On Tuesday, our new group of SF TMA’s came together to break the ice by sharing their background, their own personal definition of art and how they are able to best express themselves through art. After sharing they would break into groups and briefly introduce themselves to their theme for the summer. And after getting a taste of PEACE, they would prepare for their first interview with Sri Lankan immigrant, MMAP friend and Santa Clara Law Professor, Pratheepan Gulasekaram (pictured below). Professor Gulasekaram would discuss the conflict in Sri Lanka surrounding the Tamil Tigers and how they were fighting for PEACE within their nation.

On Wednesday, TMA’s from East Palo Alto traveled up to the city to assist SF TMA’s with one of the biggest interviews of their summer. TMA’s were given the opportunity to interview District Attorney of San Francisco, Kamala Harris, at her offices on Bryant Street. DA Harris, with her efforts towards achieving a more peaceful society, mentioned “the number one issue in achieving peace is education for our youth.” She linked art to education and spoke about art being a way to express ourselves. Her words were inspiring as she was able to give TMA’s professional insight to assist them in their primary source research. Teens and staff alike were truly appreciative for this opportunity, as DA Harris is in the middle of her campaign for California Attorney General!

Closing off the week strong with a third interview, SF TMA’s were able to meet with Mark Anquoe of the American Indian Movement to discuss theories of PEACE from the perspective of one who’s people have been oppressed over the years. This was a good opportunity for the youth to be able to put things into perspective with a rather controversial issue that has been a topic of discussion throughout their school years.

This years group of SF TMA’s, coming from all different parts of the world, would form one of the most heterogeneous groups that TMP staff have seen to date. Young, clothing designers, writers and musicians came together this week as a unit and proved themselves ready for the journey to which they are preparing to embark, PEACE!

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SF Teens Pictured with Professor Gulasekaram

Gallery Walks for International Peace: Week 2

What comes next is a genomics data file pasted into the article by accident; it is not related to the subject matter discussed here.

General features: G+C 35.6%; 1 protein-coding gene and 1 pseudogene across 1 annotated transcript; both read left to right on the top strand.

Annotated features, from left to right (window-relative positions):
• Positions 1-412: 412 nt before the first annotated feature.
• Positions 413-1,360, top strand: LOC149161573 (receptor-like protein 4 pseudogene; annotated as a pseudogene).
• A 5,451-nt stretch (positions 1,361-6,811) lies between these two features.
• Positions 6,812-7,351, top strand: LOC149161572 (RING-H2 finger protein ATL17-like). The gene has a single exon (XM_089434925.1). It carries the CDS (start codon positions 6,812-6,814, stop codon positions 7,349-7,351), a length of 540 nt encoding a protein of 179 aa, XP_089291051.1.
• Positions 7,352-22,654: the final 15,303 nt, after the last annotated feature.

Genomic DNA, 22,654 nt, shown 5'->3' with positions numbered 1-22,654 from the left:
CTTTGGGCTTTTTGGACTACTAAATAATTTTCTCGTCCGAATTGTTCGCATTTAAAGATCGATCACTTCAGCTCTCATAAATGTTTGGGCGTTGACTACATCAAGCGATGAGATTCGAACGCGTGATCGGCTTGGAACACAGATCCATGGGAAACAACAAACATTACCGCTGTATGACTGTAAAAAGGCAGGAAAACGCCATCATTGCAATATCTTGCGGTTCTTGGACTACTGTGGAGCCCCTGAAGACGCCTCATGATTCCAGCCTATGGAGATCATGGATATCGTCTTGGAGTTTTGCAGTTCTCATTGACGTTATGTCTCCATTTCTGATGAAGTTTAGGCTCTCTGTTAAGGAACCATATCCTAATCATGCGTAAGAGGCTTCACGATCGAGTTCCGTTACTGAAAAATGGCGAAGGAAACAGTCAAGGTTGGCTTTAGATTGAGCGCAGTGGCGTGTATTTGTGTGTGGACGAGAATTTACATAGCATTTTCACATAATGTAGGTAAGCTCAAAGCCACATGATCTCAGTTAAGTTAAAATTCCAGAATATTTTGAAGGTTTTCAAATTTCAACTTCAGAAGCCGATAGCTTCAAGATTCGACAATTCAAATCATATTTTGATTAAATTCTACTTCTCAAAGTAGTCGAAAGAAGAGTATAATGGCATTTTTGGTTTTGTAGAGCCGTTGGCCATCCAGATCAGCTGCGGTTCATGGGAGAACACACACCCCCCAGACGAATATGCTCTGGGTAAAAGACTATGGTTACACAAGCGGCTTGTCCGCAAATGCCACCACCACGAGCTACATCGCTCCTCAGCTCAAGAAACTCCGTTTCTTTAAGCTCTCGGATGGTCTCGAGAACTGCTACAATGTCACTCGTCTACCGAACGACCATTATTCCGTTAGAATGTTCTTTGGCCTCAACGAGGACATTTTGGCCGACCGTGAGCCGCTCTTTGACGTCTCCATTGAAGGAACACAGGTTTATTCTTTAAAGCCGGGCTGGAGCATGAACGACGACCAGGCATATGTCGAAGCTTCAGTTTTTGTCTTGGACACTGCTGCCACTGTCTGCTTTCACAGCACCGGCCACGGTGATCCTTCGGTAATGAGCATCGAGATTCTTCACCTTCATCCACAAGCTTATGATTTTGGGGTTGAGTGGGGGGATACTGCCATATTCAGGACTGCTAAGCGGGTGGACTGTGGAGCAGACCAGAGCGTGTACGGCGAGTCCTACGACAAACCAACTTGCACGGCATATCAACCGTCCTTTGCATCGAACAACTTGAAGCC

Saturday, July 4th, 2009

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With momentum on the rise, week two of the Teen Mural Program (TMP) started off with some pretty heavy discussions. Teen Mural Assistants (TMA’s) conducted two solid interviews and are now beginning to unify as a team. From art workshops to group work activity and gallery walks, this group of teens has proven that they are fully focused and invested in their efforts to find PEACE. The question they are all left asking: How does one effectively bring about peace?

Monday’s interview, focused on International Peace and featured a discussion surrounding the conflict between Tamil and Sinhalese people of Sri-Lanka. This interview was prefaced by an intense lesson plan where teens were able to compare their definition of a terrorist versus a positive revolutionary and give their opinion on the Tamil Tigers in this regard. There was no conclusion as to whether the Tamil Tigers were terrorists or positive revolutionaries but, in comparing the violent approach of the Tamil Tigers to the non-violent, civil disobedience of Mohandas Ghandi, TMA’s agreed that Ghandi’s approach was favored as the most effective in bringing about peace amongst people.

On Wednesday, the teens were exposed to the conflict surrounding the American Indian Movement here in the US . The interview with Mark Anquoe opened up some interesting discussion as teens made inferences and connections to previous research.

The week finished strong with a Gallery Walk that highlighted the current Crisis in Darfur. (See videos above) This was a very intense activity which provided a space for TMA’s and Staff to share their personal experiences and conceptualize the reality of this heart-wrenching research. Before Friday’s end, teens dove into an art activity that introduced them to Scaling, step four of the mural making process. Next on our agenda: National Peace!!